He said, “Come here, there’s a really important project you have to help me with. I want to show you.” He put his baseball glove-sized hand on her shoulder where it sat nearly weightless and led her to a shed next to the garden. She could see overflowing boxes and tides of papers scattered everywhere. The work bench was completely covered, tools buried. Boxes were stacked on the rototiller, the wheelbarrow and the cart that hooked to the riding mower. On her birthdays he would give rides around the lawn in this wooden wagon until she and her brother and sister grew too big to fit. Everything was papers now, spilling over the slats. Piled invoices like layers of filo dough, cash register slips, envelopes ripped open jaggedly, file folders of brown-edged papers. Ripped, crumpled, everything mounded without organization. 

She could not imagine where they would begin. He said, “Hurry, we don’t have much time, the light is fading. There is something in here, very important, that I want to show you. We have to find it.” 

They stood at the shed’s doorway and her hands twitched to start sorting and organizing—something she was really good at. They had to find the important document or whatever it was he wanted to show her. He had never spoken to her this way so she was especially on alert and ready to help. Not like when he would command her and her siblings to pick peas or weed the garden. She could feel there was so much to learn in there. 

This shed he had never showed anyone. It seemed he had built it next to where his ashes lay in the garden, sometime during the decades since he died. He had been waiting for her to find her way there in a dream. Now they were on the threshold of a great mission together. He finally trusted her with something he had never revealed in his lifetime. Was it about his brother Robbie the priest in training who died in a mental hospital? Was it about losing the farm? Was it his own private writings done in rehab? She had heard hints of these stories from her aunts but that’s as far as it went. Whatever her father wanted to tell her, she was sure she would know him a little more. She longed to know him not just as the severe man who committed suicide right after Thanksgiving. He had saved all these important papers to show her. She welled up with gratitude. With so little time, how would they start? 

Just as she and her father were entering the shed she woke up. She could feel the huge revelation hanging, invisible, waiting to be brought to light among the papers. Then nothing. Gray windows at 6:42 am. She was furious. 

Maybe it was from this time onward that her dreams seemed to abandon her more and more.  But if she had to choose, this was the only dream she cared to revisit. Wouldn’t she and her father have gone into the shed and started to work on the piles side by side, reminiscing, sharing familiar oddities they came across--who is this in the photo, remember your green moleskin shirt? The big revelation was not within reach anymore, now that her dreams had de-coupled from her psyche and gone on a different track. These tracks had no distant point of convergence—they traveled resolutely parallel. She leaned from her window and strained to see if her father was on the other train. It faded into its own smoke.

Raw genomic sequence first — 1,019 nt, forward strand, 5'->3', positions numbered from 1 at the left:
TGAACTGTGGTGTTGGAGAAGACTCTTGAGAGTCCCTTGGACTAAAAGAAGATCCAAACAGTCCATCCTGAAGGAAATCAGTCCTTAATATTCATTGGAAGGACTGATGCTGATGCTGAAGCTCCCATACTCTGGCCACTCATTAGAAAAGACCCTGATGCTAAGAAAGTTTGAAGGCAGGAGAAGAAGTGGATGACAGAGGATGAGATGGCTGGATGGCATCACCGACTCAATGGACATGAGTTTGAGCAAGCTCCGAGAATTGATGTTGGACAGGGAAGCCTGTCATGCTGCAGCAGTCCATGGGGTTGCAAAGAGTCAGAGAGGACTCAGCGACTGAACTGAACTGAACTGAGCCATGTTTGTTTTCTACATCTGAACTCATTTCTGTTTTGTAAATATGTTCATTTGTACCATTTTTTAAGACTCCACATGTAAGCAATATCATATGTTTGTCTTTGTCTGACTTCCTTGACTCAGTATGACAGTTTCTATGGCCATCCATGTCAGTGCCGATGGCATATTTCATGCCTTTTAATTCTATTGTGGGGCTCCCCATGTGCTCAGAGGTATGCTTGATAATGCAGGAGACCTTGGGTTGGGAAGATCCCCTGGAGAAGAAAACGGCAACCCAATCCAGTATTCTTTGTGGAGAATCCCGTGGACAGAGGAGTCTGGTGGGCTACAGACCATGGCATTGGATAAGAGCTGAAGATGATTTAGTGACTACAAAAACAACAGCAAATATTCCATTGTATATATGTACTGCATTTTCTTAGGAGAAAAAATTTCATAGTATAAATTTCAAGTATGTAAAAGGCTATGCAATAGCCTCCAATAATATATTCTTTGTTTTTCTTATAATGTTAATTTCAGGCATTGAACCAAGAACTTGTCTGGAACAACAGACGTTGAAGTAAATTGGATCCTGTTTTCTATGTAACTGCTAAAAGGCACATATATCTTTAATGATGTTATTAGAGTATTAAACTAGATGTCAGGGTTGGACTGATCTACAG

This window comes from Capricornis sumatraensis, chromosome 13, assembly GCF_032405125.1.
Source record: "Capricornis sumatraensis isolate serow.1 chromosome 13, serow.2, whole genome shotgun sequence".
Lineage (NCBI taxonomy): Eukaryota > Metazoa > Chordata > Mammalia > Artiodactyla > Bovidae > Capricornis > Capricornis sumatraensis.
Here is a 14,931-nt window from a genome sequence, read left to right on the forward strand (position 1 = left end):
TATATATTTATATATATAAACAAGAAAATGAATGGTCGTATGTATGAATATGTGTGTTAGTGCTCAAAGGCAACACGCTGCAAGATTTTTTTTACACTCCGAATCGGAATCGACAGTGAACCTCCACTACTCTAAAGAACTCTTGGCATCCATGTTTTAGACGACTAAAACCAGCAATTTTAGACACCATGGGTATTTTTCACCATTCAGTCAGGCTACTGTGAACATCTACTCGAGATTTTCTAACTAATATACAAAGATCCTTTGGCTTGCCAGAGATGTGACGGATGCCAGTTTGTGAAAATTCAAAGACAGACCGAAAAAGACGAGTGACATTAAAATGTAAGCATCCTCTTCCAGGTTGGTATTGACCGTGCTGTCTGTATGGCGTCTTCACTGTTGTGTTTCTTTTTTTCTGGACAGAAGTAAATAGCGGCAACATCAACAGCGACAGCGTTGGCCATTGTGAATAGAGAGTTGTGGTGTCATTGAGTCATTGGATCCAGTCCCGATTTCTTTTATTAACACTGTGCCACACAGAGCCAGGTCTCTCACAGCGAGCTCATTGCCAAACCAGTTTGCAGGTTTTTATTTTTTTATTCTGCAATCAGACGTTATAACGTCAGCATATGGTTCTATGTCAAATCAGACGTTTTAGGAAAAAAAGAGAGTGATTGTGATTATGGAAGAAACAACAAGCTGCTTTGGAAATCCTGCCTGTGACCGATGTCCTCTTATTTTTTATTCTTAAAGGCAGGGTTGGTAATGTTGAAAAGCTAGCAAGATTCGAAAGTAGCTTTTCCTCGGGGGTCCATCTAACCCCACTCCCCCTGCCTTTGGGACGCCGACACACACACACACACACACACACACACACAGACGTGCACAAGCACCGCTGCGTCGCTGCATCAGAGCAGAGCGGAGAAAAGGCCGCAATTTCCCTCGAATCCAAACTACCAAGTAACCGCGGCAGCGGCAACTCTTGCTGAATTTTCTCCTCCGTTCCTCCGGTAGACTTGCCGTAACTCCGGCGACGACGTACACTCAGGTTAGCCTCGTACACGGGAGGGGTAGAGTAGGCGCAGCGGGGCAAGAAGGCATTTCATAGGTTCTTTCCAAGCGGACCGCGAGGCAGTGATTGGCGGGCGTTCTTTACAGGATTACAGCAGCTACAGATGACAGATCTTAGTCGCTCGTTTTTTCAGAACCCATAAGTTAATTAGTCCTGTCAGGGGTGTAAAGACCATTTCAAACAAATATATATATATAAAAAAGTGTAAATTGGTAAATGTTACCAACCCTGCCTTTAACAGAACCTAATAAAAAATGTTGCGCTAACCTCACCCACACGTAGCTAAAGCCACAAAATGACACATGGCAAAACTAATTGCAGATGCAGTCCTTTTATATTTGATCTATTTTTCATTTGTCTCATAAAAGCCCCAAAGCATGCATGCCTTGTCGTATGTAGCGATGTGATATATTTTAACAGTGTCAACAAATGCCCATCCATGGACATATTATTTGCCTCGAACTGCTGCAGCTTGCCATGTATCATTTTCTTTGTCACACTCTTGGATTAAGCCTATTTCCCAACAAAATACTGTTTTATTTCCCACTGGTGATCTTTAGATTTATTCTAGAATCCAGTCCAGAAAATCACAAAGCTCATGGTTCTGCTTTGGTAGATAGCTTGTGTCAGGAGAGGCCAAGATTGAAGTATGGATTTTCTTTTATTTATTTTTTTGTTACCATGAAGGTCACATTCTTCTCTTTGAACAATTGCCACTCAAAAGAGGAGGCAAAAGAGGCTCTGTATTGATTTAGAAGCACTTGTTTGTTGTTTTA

How could used and reconditioned dreams be of any help to her? She wanted to return to a very specific one, not end up with someone else’s worn-out weird dream they had discarded. And what could be reconditioned? She had circled the whole farmer’s market barely seeing the late summer tomatoes and sweet pea bouquets with sunflowers. She had been staring inward at the papers in in the shed. When she arrived back at the Rêve-elation table a blocky man was seated in the folding chair, squinting from under his crocodile hat. She imagined through his black denim shirt to the tangle of tattoos over his whole body. His arms fit tightly in the shirtsleeves and she could picture a cottonmouth twining over his biceps. He adjusted his hat and twirled his cigarette out on the sole of a white boot with real fur patches left on the leather. For a man of amphibious skin he had a lot of knuckle hair.

“Far away on the giving and getting.”

She wasn’t sure if that’s what he said but it seemed addressed at her. 

“Kin I help yeh?” 

She expected to smell booze as she stepped closer. The farmer’s market was usually so wholesome—who was this? 

“What de yeh fancy, pretty lady?” he offered again. “Promenade in green? Keys to the kingdom? High, low, rocky road?” He paused. 

She stopped moving.

“I see it. You want to go. He awaits, green light on behind. Take the train, the slow train.”

She looked into his greeny mud-brown eyes and felt him see straight into her grief. Still, after 30 years. And now, especially after the unfinished dream and all the others lost. She longed to walk next to her father again. They wouldn’t have to shuffle papers. They wouldn’t even have to talk.